OTOH, I do believe that Boneshackler does have a point.

        • Jack ruby

          Well the reality is the cops use any minor infraction to look for other infractions. You don’t have a reasonable expectation of privacy for things you are doing in plain view. Seeing someone on the phone texting constitutes a violation in and of itself there is no other probable cause needed to stop them and write a ticket, assuming the ordinance in Missoula is not some secondary offense where they are specifically required to have something else to pull someone over.I don’t know the specific circumstances of each time they wrote a ticket. I don’t think cops should be acting recklessly to try and find violations but cops are cops they will. There isn’t a 4th amendment issue at least the way it’s been interpreted.

          • You wouldn’t be “doing it in plain view” if it is in your lap…and you miss the fine point of the ordinance that goes after texting but not dialing the phone?

            So the office has to witness someone TEXTING, Jack, not just hitting the keypad.

            So precisely how does he do that while riding a motorcycle while a care is supposedly exhibiting dangerous driving behavior that gives the officer the reasonable cause to look down into the car?

            Frankly, it sounds like a pretty big hazard to me to be driving a motorcycle peering into a moving car.

            • Jack ruby

              I agree it sounds hazardous. I get the point about texting versus dialing. My point would be you don’t need any probable cause to look into their car form the road like that it’s still going to be considered in plain view public view whatever you want to call it. Same thing if someone was holding a beer or drugs or something.

              • Can a cop peer into your house window?

                I guess I’m of the opinion that you can’t happenstance upon what someone is doing in their lap without a bit of an effort.

                It’s that effort that requires reasonable cause.

                I mean – can they walk by the public parking lots and search cars via windows, at will and random?

                Like Boneshackler said – the 4th has been standing dead red for a while now.

  2. The_Boneshackler

    The fourth amendment to the U.S. Constitution was gutted a long time ago under the guise of the ‘War on Drugs’. It was finished off with the Patriot Act. The Bill of Rights is no longer in effect.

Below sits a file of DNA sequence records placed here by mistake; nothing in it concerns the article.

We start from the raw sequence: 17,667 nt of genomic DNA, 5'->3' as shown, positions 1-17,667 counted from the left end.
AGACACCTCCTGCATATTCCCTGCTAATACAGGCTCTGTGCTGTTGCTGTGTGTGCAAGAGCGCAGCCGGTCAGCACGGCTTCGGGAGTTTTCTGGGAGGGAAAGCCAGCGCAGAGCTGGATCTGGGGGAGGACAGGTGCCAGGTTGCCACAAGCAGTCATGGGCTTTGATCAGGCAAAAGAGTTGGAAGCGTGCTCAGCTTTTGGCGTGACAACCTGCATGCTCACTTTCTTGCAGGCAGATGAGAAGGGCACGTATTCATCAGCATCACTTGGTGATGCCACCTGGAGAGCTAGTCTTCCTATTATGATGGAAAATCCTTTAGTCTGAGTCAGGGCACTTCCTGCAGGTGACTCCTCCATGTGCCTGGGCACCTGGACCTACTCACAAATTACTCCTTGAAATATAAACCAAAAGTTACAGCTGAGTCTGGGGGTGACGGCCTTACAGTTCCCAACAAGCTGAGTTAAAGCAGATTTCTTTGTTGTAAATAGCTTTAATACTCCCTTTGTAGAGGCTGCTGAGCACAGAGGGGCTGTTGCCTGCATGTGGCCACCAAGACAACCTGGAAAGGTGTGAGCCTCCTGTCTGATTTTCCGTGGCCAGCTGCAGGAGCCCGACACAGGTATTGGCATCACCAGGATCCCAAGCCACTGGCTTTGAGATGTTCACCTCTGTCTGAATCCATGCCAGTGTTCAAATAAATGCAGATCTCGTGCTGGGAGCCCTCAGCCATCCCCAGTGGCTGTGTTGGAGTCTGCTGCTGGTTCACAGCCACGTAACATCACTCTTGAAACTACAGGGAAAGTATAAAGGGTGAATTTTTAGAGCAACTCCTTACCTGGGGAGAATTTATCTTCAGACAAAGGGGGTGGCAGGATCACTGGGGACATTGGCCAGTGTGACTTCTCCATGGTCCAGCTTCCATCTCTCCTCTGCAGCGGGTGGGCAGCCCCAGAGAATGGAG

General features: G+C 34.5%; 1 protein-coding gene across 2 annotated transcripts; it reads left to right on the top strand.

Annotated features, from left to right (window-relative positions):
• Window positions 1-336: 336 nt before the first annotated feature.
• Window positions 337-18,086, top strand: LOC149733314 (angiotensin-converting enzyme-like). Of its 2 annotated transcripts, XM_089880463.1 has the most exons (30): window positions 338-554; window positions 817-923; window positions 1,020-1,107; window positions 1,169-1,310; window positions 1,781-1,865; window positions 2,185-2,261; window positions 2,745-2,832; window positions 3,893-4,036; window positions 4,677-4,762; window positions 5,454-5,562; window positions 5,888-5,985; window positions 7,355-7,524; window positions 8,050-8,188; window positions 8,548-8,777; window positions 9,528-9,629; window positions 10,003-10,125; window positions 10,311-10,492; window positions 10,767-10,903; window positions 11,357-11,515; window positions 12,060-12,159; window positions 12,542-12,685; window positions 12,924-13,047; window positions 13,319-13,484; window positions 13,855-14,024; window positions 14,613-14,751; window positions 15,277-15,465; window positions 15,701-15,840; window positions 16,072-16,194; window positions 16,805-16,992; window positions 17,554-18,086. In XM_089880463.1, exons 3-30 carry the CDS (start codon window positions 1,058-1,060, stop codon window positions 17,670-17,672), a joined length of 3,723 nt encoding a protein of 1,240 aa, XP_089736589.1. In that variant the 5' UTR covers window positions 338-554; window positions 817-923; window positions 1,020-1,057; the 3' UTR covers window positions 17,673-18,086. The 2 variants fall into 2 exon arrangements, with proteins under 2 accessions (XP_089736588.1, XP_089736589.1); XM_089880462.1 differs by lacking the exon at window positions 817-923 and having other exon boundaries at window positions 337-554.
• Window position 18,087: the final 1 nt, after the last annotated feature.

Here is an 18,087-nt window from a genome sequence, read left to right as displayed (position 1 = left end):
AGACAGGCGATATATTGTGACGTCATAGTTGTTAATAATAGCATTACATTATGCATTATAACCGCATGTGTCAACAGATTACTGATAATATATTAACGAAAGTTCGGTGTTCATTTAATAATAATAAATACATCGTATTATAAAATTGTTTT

3. dbudge55

    This reminds me of a classic scene from the movie Barfly.

    Wanda:I hate cops. Do you hate cops?
    Henry: No, but I feel better when they’re not around.

    Or maybe it’s all the quite-less-than-possitive-experiences I had with the police in the early ’70s. I dunno…

  4. I drive a truck and look into most cars as they pass me, you get to see some interesting things. If the other traffic on the road can see into your car, then why can’t the police look in as well? It seems to me, that unless your windows are tinted, you have to have some sort of expectation that people can, and will, see into your car, and some people will have a different vantage point than your average sedan driver.

    I do understand the point about the officer making the distinction between texting and dialing. They should have just banned all handheld device use, rather than just certain types of use.

  5. When enough is enough – Texting and Driving that is – more laws, bigger fines, more deaths, prison sentences and yet there is TextSmart-DriveSafe available for Free on the iPhone/iPad, Google Android Market and Blackberry. Locks your phone once you start driving (as low as 1MPH).

    Yes FREE, yet only 1600 downloads? Though iPhone is steady at over 100 weekly this number should be tens of thousands.

    Every driver 15 -19 should be mandated to have such an App on their phones. In many states this will be the case this year from what I am being told.

    Why are parents not concerning themselves with this issue? It’s not the job of law enforcement to monitor what teens eat, go to the doctor, take their medications, do good at school, so why is law enforcement having to ticket and watch for teens texting and driving?

    Parents have and still keep dropping the ball. Do they not love their children? They must not! It is the job of the parents to make their teens take every precaution to be safe while driving. I bet when insurance companies start offering discounts for teens using anti-texting/driving Apps, parents will pay attention. I bet when insurance companies deny coverage or charge a 200% premium for teens not using an anti-texting/driving App, parents will pay attention. Parents how about doing the right thing now, Pay Attention and show you really care!

    Teens and Children, show you’re Parents you care and ask then till you are blue in the face or they agree to put anti-texting/driving Apps on their phones for we know they are as guilty at driving distracted as you are.

    Bottom line; let’s start caring before we are not around to be cared about. 

  1. 1 Chickens Coming Home to Roost, Scene 42b: SCOTUS Rules 5-4 to gut 4th Amendment with Obama’s Approval « 4&20 blackbirds

    […] a quickie here today to tie together Jhwygirl’s recent uncovering of another of Missoula’s nanny state laws and the shrinking 4th Amendment with Lizards ongoing analysis of foreign policy American Imperialism and the democratic […]